A Simple Breakfast at Pearl Street Diner

The weekend before Christmas and downtown Burlington was buzzing. Shoppers laden with bulky bags tromped up and down Church Street, and lines outside some of the hip breakfast/brunch places snaked onto sidewalks. But J and I didn’t want fancy crepes or artisan French toast. We wanted an honest omelet, filled with meat and veggies, with just the right amount of cheese–more than a sprinkle, but not so much that it oozed all over the plate.

The Pearl Street Diner, introduced to us a couple of months ago by my stepson, was exactly what we were seeking. Its simple decor, complete with red vinyl-uphostered booths, allows customers to focus on what’s important: the food.

With my first cup of coffee in hand–in a mismatched mug, which is the general theme with the dinnerware here–I perused the menu. The kitchen offers nothing fancy, nothing expected, just the basic eggs, pancakes, and morning meats: bacon, sausage, and hash. Breakfast comes too early in the day to work hard at deciphering an avant-garde menu, in my opinion.

I went with the Philly cheesesteak three-egg omelet with a side of rye toast; J ordered the corned beef hash, house-made, of course.

We didn’t have to wait long for the food to arrive. Mine was just what I wanted: filling without being too much. The steak was tender, with just the right among of cheese–no oozing here. The hash browns are covered in a spice mix that was too salty for my taste, but J enjoyed his.

If the food doesn’t bring diner back to the Pearl Street Diner, the friendly, prompt staff will, for sure.


New Friends

On our regular four-mile loop through Burlington’s Hill Section yesterday, Archie and I encountered several of the regulars: Charley, the feisty puggle; the border collies who twirl and spin into each other as we pass by; the delicate toy poodle who squeaks ferociously at us from his window seat perch. We see these canine neighbors several times a week, year after year. Occasionally, I’ll realize that I haven’t seen one of our furry friends recently—the elderly golden retriever who had a cancerous tumor removed from his head land was last seen with a drainage tube sprouting behind his ear, or the rickety greyhound, still searching high and low for his rabbit—and wonder if they’re still with us.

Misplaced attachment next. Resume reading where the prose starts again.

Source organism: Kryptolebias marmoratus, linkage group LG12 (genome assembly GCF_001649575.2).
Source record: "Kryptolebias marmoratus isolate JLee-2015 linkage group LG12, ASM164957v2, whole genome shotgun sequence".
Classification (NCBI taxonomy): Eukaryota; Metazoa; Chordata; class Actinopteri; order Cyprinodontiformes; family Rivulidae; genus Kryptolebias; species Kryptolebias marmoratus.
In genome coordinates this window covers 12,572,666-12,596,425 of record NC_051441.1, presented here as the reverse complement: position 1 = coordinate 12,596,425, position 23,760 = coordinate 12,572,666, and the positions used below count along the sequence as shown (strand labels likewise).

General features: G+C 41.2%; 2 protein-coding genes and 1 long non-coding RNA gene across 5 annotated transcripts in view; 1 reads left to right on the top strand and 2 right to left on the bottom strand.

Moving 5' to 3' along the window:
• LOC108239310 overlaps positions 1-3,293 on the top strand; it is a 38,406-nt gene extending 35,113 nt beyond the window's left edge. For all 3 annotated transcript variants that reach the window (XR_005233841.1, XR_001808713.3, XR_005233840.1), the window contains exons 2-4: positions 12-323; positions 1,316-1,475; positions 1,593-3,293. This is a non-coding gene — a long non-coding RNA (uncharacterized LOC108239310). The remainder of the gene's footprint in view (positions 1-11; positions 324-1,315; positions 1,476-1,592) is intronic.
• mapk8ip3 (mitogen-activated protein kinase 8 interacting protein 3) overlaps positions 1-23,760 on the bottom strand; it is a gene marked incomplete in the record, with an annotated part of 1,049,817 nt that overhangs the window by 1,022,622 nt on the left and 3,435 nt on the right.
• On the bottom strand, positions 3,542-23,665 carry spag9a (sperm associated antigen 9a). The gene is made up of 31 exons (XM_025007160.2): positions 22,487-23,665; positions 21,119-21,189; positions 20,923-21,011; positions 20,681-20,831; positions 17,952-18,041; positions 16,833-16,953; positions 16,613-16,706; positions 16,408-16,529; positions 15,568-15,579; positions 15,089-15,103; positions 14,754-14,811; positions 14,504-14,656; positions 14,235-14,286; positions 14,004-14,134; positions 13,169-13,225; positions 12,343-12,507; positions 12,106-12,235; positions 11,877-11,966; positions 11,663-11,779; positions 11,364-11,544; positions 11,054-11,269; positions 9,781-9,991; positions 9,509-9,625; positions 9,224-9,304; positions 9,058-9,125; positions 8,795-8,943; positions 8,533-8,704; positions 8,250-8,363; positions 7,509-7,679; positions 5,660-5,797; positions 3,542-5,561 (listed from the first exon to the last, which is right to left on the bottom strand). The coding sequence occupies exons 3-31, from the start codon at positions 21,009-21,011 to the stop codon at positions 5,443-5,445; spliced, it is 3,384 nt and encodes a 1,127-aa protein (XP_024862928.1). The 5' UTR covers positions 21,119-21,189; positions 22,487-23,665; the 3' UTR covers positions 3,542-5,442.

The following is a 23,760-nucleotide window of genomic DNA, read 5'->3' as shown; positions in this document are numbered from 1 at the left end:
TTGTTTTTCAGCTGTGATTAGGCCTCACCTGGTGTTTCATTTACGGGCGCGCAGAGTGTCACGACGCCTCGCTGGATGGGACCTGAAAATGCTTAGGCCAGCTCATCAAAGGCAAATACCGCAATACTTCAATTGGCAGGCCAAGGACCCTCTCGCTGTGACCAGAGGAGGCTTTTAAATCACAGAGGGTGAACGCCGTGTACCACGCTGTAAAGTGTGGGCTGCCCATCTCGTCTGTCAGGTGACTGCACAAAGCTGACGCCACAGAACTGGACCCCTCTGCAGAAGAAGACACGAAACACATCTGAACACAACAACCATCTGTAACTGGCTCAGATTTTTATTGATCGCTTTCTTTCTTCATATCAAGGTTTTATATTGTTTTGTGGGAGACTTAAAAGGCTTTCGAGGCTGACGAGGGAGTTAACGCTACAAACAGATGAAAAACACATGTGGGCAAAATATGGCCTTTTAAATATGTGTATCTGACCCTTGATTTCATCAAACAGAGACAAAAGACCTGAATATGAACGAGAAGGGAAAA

Last spring, we crossed paths with a woman who shared her life with one our regulars, an uncharacteristically docile fox terrier. On that afternoon, she was alone. As we neared each other, I recognized the red, raw eyes, drooping shoulders, and slow, shuffling walk. I too have experienced that pain.

She stopped walking as tears flowed uncontrollably. Through her sob-interrupted explanation, I understood that the still-young terrier had become suddenly ill and did not survive. That day she was taking a final walk with only his memory to accompany her. Like many in the aftermath of a dog’s death, she avowed to never have a pet again—it’s too hard to say goodbye, I don’t want to be tied down.

The summer has come and gone, and though I was hoping she’d welcome a new dog into her world, I hadn’t seen her… until yesterday.

The petite terrier jerked his owner from tree to hydrant to mailbox post and back again. But the woman didn’t care. Her head held high, her jaunty stride, and her laughter as she nearly hogtied herself with the retractable leash told me she had returned from the empty-souled land we enter after loss.

“I’m so happy for you,” I said, giving her frisky new companion a wide berth to avoid having my shepherd ensnared in his leash.

She looked down at the bundle of energy she was connected to and grinned. “I am, too.”